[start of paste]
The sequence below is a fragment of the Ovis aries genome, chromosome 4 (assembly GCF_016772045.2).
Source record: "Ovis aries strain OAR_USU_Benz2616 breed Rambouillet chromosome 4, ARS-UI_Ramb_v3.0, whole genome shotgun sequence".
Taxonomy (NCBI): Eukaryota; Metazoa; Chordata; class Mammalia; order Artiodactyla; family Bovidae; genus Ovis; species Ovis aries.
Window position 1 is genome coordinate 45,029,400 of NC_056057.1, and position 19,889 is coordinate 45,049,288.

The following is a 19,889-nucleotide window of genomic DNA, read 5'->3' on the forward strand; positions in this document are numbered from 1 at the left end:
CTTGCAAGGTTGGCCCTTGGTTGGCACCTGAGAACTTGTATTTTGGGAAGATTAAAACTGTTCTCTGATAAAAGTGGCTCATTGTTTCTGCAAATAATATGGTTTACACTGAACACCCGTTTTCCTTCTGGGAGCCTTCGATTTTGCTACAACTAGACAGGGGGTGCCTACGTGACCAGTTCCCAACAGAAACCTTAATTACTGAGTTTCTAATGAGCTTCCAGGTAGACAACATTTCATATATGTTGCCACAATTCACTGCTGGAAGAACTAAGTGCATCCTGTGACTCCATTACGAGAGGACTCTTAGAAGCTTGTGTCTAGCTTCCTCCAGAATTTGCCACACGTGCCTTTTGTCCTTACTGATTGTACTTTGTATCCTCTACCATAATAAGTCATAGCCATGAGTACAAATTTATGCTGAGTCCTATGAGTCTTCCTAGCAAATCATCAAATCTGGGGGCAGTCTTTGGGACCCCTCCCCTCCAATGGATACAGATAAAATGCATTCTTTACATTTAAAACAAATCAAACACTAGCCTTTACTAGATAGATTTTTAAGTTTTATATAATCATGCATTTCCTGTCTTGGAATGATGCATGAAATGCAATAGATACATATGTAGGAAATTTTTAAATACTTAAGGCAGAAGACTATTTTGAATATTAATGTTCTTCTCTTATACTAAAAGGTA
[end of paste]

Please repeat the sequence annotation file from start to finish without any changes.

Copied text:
The sequence below is a fragment of the Ovis aries genome, chromosome 4 (assembly GCF_016772045.2).
Source record: "Ovis aries strain OAR_USU_Benz2616 breed Rambouillet chromosome 4, ARS-UI_Ramb_v3.0, whole genome shotgun sequence".
Taxonomy (NCBI): Eukaryota; Metazoa; Chordata; class Mammalia; order Artiodactyla; family Bovidae; genus Ovis; species Ovis aries.
Window position 1 is genome coordinate 45,029,400 of NC_056057.1, and position 19,889 is coordinate 45,049,288.

The following is a 19,889-nucleotide window of genomic DNA, read 5'->3' on the forward strand; positions in this document are numbered from 1 at the left end:
CTTGCAAGGTTGGCCCTTGGTTGGCACCTGAGAACTTGTATTTTGGGAAGATTAAAACTGTTCTCTGATAAAAGTGGCTCATTGTTTCTGCAAATAATATGGTTTACACTGAACACCCGTTTTCCTTCTGGGAGCCTTCGATTTTGCTACAACTAGACAGGGGGTGCCTACGTGACCAGTTCCCAACAGAAACCTTAATTACTGAGTTTCTAATGAGCTTCCAGGTAGACAACATTTCATATATGTTGCCACAATTCACTGCTGGAAGAACTAAGTGCATCCTGTGACTCCATTACGAGAGGACTCTTAGAAGCTTGTGTCTAGCTTCCTCCAGAATTTGCCACACGTGCCTTTTGTCCTTACTGATTGTACTTTGTATCCTCTACCATAATAAGTCATAGCCATGAGTACAAATTTATGCTGAGTCCTATGAGTCTTCCTAGCAAATCATCAAATCTGGGGGCAGTCTTTGGGACCCCTCCCCTCCAATGGATACAGATAAAATGCATTCTTTACATTTAAAACAAATCAAACACTAGCCTTTACTAGATAGATTTTTAAGTTTTATATAATCATGCATTTCCTGTCTTGGAATGATGCATGAAATGCAATAGATACATATGTAGGAAATTTTTAAATACTTAAGGCAGAAGACTATTTTGAATATTAATGTTCTTCTCTTATACTAAAAGGTA